Caregivers can be notorious self-neglecters. Do you often put yourself last because you don’t have the time or energy to tend to You?

Today I had to go to the dentist for a deep cleaning. A few weeks ago I was having a dental exam and it was the part of the hour when the hygienist calls out numbers that measure the health of the gums. For those of you who are unfamiliar with this process, a 1, 2, or a 3 is considered healthy gum tissue. A 4, 5, or 6 is not so good. I knew when I heard a few too many fives and my first six being called out that I was in trouble. I was very disappointed but not surprised when my hygienist said, “It’s time to do a deeeeeep cleaning.”

This morning I did the first of two procedures. It wasn’t the most fun thing I ever did but it wasn’t the most brutal thing either. Like many caregivers I’m pretty good at self neglect. So I wasn’t shocked to learn that the proverbial chickens had come home to roost in my mouth. I take decent care of my teeth but I could certainly do a better job. While I’m at it, I could do the knee exercises I’m supposed to do so I don’t end up having to undergo knee surgery anytime soon. Then there’s meditation to fit in…

Caregivers are multitasking experts. They can take care of one person or many people without dropping any balls for those people.

You need me to call the doctors office for you? No problem. At the same time while I’m planning out the menu for the day? No problem. While I’m running errands? No problem. After I’ve started a load of laundry? No problem. You get the picture.

Although I am not officially taking care of anybody on a full-time caregiving basis anymore, I do take care of three kids who live at home, a significant other who needs help with a few things, and an older friend who needs advocacy and rides to the doctor. I also run a full-time business. Like many of you, I wouldn’t change my role for the world. I’m happy to take care of my brood. But fitting in exercise and meditation are a challenge. I find it hard to get up to brush my teeth when I fall asleep after reading to a child or attempting a late night meditation, when I know I’m only going to get a few hours of sleep anyway.

A lot of caregivers have trouble finding time for themselves. Are you one of them?

As I am not walking the walk myself, I should hardly be the one to tell you you’ve got to take better care of yourself and expect anybody to listen to me. But it’s true and you know it. Think about yourself. How many areas of your life are you neglecting in order to take care of other people? Are you neglecting your dental health? Your diet? Your human need for sleep? Your soul?  And it’s so easy to do! There are only so many hours in the day and you only have so much energy. But when it comes time to pay for that neglect, it’s really going to stink. These dental procedures didn’t cost me too much and I am motivated to try harder now. I’m lucky I haven’t needed more work. And the fear of that consequence is going to  inspire me. But what are the consequences for not meditating? What are the consequences for not exercising? And when will I find out?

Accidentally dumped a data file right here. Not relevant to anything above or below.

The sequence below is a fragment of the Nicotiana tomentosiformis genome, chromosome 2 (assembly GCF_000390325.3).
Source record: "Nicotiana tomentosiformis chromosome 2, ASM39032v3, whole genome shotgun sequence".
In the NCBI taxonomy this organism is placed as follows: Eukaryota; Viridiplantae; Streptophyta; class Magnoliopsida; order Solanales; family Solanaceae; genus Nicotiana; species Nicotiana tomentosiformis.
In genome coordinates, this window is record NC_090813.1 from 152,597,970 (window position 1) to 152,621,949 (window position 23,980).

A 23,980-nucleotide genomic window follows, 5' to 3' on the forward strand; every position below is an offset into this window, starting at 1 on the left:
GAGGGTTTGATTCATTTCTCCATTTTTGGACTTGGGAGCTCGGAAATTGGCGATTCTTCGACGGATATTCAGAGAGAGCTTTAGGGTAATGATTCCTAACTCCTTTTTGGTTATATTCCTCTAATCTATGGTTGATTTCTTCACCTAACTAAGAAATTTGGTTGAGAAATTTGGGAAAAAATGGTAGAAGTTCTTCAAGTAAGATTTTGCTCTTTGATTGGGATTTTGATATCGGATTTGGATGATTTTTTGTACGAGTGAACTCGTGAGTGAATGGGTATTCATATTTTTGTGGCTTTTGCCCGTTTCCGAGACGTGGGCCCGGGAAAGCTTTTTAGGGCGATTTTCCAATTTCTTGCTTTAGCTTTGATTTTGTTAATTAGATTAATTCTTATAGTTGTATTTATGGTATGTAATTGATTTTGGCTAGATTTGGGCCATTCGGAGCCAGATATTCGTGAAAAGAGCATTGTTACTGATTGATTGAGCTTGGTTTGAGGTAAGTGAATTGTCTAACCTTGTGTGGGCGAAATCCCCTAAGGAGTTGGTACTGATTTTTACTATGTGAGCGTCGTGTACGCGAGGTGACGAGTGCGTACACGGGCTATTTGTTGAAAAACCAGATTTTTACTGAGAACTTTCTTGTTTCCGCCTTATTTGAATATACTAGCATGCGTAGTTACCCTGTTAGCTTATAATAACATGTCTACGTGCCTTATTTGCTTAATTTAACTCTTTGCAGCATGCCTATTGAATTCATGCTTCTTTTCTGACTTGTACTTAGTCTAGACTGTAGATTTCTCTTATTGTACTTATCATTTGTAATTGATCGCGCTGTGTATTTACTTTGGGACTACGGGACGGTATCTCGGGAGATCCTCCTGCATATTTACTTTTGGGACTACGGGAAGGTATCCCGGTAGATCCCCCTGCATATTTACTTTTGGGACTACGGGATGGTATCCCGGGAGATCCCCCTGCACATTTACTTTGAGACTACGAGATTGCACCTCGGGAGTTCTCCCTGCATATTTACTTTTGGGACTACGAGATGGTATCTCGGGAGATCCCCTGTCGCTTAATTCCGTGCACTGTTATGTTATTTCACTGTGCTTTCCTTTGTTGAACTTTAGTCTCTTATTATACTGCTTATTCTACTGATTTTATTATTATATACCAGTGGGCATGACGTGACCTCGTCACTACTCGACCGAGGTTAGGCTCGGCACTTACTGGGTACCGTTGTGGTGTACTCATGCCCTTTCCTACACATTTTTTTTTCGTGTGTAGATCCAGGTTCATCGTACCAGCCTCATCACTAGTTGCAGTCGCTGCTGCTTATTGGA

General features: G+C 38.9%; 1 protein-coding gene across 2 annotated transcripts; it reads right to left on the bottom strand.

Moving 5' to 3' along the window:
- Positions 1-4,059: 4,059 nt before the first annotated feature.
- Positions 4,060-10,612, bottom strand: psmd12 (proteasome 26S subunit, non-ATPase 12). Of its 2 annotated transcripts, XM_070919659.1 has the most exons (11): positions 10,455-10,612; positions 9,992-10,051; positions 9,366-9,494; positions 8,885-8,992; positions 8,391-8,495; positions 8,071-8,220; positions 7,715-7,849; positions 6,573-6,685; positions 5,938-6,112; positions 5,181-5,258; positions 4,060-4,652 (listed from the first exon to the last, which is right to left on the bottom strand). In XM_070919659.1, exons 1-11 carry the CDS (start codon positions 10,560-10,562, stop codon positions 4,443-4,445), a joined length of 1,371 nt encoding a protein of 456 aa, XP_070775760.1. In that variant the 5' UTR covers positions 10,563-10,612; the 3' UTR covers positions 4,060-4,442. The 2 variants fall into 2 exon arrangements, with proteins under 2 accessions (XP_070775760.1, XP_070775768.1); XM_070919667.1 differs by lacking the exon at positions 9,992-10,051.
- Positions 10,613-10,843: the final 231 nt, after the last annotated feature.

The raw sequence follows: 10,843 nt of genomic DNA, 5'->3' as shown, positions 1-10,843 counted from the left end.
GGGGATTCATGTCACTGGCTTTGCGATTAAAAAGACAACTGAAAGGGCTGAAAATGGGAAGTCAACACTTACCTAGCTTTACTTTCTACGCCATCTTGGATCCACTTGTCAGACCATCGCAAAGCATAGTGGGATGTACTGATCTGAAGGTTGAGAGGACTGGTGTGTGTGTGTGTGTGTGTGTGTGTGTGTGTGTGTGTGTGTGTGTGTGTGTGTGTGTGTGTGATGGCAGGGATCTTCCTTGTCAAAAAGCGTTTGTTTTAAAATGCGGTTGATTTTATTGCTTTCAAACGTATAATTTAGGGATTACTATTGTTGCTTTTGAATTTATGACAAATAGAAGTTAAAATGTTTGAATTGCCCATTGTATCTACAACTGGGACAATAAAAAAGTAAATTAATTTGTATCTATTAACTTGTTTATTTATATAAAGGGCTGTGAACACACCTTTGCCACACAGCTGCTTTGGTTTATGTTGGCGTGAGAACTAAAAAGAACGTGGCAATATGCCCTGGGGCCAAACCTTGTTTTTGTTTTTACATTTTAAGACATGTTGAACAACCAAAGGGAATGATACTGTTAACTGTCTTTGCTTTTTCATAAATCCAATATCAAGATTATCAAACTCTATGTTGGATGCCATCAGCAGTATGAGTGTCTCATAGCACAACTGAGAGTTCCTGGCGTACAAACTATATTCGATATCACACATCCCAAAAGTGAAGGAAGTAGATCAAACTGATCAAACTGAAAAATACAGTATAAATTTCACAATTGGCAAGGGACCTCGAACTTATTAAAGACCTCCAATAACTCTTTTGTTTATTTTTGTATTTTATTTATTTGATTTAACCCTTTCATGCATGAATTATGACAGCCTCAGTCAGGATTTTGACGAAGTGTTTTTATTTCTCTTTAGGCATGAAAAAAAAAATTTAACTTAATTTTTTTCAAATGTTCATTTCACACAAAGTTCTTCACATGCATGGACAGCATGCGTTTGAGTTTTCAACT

That’s what you have to ask yourself. What will be the consequences of your self-neglect? And are you willing to pay the price?

Have you ever seen those comics that circulating on social media that look like this:


You don’t want to be me and, honestly, I probably don’t want to be you either, because you’re probably not doing that much better of a job. But we’ve got to try.

For one week, just pick one area of your life where you think you can put forth a little bit more effort, where you think you can find just a little bit of time. For me right now it’s going to be taking better care of my teeth. I’m going to keep an extra toothbrush in my night table drawer along with a disposable flutter. For those nights when I just cannot bear to get up because I’m so tired, I can at least reach over and take care of my teeth. Yes, it’s incredibly lazy but if it accomplishes the mission then that’s good. Next week I’ll try harder to do the exercises that I’m supposed to do for my knees. They really don’t take that long. I just need to care enough. Pain, surgery, and a high deductible should be enough of a motivation. But that’s next week.

The question is what are YOU going to do?

You know it isn’t a good idea to sacrifice yourself. You know the person that you are taking care of would never ask that of you. You have to love yourself enough to try harder. I’d love to hear from you what areas you need to work on and how your progress is going.

Come on caregivers, we can do better. We owe ourselves.

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